We have all become so used to condemning the proud self-righteous attitude of the Pharisee in the parable of the Pharisee and the Publican,[footnote1:Luke 18:9-14] that we can hardly believe that the picture of him there is meant to apply to us--which only shows how much like him we really are. The Sunday School teacher was never so much a Pharisee, as when she finished her lesson on this parable with the words, "And now, children, we can thank God that we are not as this Pharisee!" In particular
Roy Hession and Revel Hession—The Calvary Road

Second Withdrawal from Herod's Territory.
^A Matt. XV. 21; ^B Mark VII. 24. ^b 24 And from thence ^a Jesus ^b arose, and went ^a out ^b away ^a and withdrew into the parts { ^b borders} of Tyre and Sidon. [The journey here is indicated in marked terms because it differs from any previously recorded, for it was the first time that Jesus ever entered a foreign or heathen country. Some commentators contend from the use of the word "borders" by Mark that Jesus did not cross over the boundary, but the point is not well taken, for Mark vii. 31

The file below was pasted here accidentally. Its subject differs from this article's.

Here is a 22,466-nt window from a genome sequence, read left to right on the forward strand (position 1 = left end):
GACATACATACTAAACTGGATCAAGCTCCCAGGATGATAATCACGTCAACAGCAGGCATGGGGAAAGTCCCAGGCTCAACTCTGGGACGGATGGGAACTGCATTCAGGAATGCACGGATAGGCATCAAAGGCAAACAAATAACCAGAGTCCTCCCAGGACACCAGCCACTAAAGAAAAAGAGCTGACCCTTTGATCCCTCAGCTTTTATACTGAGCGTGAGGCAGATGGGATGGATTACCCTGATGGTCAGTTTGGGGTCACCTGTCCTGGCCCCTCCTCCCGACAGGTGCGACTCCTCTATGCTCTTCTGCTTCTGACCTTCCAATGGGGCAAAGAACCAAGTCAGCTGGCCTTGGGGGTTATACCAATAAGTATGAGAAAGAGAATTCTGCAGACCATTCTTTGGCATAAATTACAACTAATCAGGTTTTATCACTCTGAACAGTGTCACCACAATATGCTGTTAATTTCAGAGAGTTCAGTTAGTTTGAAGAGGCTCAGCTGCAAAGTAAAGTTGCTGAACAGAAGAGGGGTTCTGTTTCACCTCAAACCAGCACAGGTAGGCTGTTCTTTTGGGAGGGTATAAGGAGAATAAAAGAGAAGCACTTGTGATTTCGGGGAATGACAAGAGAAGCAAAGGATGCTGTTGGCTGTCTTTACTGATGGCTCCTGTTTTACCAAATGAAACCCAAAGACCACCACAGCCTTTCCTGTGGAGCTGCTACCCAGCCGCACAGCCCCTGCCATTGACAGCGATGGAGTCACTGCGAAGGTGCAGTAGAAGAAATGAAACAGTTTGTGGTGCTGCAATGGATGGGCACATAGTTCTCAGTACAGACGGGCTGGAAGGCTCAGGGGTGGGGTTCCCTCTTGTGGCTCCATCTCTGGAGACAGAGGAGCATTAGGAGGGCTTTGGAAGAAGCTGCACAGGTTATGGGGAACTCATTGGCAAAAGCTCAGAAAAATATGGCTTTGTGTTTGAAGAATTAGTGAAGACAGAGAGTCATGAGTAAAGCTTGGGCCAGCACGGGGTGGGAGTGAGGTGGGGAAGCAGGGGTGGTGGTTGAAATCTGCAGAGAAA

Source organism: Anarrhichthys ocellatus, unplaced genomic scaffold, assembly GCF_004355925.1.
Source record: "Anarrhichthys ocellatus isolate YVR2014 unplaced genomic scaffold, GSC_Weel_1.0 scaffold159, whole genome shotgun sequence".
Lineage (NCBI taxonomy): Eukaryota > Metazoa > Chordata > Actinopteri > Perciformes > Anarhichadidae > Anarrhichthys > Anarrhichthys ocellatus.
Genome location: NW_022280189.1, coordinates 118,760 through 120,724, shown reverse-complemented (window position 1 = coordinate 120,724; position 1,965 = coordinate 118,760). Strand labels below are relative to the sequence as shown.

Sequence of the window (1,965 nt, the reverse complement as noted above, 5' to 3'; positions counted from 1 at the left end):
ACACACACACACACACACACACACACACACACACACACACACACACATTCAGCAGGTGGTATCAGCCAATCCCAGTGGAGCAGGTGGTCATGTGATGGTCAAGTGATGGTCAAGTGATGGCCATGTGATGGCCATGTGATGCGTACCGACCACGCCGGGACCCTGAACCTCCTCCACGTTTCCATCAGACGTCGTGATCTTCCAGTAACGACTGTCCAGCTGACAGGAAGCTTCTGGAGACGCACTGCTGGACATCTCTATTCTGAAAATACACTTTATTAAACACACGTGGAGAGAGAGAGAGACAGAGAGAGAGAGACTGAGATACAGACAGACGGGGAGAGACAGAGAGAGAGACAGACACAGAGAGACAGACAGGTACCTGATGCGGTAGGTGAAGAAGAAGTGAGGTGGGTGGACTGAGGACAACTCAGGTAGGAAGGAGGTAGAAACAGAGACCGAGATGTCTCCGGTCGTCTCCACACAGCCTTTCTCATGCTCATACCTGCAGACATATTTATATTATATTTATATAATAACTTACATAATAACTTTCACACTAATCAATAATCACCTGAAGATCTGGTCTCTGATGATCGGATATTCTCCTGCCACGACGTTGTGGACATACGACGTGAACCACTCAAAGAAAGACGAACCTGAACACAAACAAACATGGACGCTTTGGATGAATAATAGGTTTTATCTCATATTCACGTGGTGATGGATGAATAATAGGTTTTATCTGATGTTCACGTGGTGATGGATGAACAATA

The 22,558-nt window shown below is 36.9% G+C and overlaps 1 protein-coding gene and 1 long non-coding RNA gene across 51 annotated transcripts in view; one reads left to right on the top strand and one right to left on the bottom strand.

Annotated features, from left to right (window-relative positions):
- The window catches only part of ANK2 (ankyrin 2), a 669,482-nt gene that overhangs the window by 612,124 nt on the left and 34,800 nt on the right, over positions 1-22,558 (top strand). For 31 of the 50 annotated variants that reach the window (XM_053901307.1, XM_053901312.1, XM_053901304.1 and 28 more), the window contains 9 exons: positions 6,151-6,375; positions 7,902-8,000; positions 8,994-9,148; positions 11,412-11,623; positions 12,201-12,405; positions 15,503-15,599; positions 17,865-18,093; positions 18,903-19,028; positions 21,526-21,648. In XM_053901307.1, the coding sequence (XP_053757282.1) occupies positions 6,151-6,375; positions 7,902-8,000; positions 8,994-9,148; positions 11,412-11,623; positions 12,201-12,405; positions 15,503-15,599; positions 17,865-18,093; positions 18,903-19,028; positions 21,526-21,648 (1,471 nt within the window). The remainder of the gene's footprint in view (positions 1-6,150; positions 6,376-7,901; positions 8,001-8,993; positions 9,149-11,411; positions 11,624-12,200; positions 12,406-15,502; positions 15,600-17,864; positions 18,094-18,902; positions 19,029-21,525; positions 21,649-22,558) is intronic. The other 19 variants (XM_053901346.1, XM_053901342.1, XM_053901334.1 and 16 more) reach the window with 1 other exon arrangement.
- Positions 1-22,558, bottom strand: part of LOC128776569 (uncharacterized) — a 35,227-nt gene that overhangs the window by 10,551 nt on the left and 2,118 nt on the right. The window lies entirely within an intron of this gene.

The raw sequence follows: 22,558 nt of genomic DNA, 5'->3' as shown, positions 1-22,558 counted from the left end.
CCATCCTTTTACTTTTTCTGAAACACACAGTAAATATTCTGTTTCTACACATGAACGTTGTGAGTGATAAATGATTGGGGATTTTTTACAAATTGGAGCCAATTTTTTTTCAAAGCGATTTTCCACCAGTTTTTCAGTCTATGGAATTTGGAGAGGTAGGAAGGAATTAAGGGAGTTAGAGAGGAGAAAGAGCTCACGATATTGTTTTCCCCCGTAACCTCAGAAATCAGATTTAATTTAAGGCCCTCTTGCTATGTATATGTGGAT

J. W. McGarvey—The Four-Fold Gospel

Cross References
Jeremiah 35:5
Then I set before the men of the house of the Rechabites pitchers full of wine and cups; and I said to them, "Drink wine!"

Matthew 23:25
"Woe to you, scribes and Pharisees, hypocrites! For you clean the outside of the cup and of the dish, but inside they are full of robbery and self-indulgence.

Matthew 23:26
"You blind Pharisee, first clean the inside of the cup and of the dish, so that the outside of it may become clean also.

Mark 7:8
"Neglecting the commandment of God, you hold to the tradition of men."

Hebrews 9:10
since they relate only to food and drink and various washings, regulations for the body imposed until a time of reformation.

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Bathe Bathing Beds Brasen Brazen Bronze Cleanse Cling Copper Couches Cups Customs Eat Except First Food Good Hands Hold Kettles Market Marketplace Market-Place Observe Order Other Pitchers Pots Purify Received Rinsing Tables Themselves Traditions Unless Utensils Vessels Wash Washed Washing Washings